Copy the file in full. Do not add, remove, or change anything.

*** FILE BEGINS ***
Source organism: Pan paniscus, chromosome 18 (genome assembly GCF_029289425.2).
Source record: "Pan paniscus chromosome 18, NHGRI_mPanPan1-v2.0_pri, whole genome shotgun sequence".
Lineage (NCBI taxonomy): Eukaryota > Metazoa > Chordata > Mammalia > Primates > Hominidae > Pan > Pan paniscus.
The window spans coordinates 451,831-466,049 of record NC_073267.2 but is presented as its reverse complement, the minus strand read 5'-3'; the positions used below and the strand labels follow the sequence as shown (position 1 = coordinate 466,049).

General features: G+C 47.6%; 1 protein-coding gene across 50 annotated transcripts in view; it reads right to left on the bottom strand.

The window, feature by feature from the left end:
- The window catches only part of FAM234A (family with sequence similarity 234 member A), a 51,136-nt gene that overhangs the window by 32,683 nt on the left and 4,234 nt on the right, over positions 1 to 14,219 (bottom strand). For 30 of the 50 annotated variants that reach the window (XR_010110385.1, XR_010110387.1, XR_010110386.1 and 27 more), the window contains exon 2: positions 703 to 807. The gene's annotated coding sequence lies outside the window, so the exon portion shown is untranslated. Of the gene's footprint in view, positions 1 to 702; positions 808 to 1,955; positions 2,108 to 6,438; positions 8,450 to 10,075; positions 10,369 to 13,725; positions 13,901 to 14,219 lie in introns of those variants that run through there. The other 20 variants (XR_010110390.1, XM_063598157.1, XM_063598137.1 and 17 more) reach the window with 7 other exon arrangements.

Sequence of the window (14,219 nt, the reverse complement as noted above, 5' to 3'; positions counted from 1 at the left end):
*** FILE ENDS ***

Source organism: Pan paniscus, chromosome 18 (genome assembly GCF_029289425.2).
Source record: "Pan paniscus chromosome 18, NHGRI_mPanPan1-v2.0_pri, whole genome shotgun sequence".
Lineage (NCBI taxonomy): Eukaryota > Metazoa > Chordata > Mammalia > Primates > Hominidae > Pan > Pan paniscus.
The window spans coordinates 451,831-466,049 of record NC_073267.2 but is presented as its reverse complement, the minus strand read 5'-3'; the positions used below and the strand labels follow the sequence as shown (position 1 = coordinate 466,049).

General features: G+C 47.6%; 1 protein-coding gene across 50 annotated transcripts in view; it reads right to left on the bottom strand.

The window, feature by feature from the left end:
- The window catches only part of FAM234A (family with sequence similarity 234 member A), a 51,136-nt gene that overhangs the window by 32,683 nt on the left and 4,234 nt on the right, over positions 1 to 14,219 (bottom strand). For 30 of the 50 annotated variants that reach the window (XR_010110385.1, XR_010110387.1, XR_010110386.1 and 27 more), the window contains exon 2: positions 703 to 807. The gene's annotated coding sequence lies outside the window, so the exon portion shown is untranslated. Of the gene's footprint in view, positions 1 to 702; positions 808 to 1,955; positions 2,108 to 6,438; positions 8,450 to 10,075; positions 10,369 to 13,725; positions 13,901 to 14,219 lie in introns of those variants that run through there. The other 20 variants (XR_010110390.1, XM_063598157.1, XM_063598137.1 and 17 more) reach the window with 7 other exon arrangements.

Sequence of the window (14,219 nt, the reverse complement as noted above, 5' to 3'; positions counted from 1 at the left end):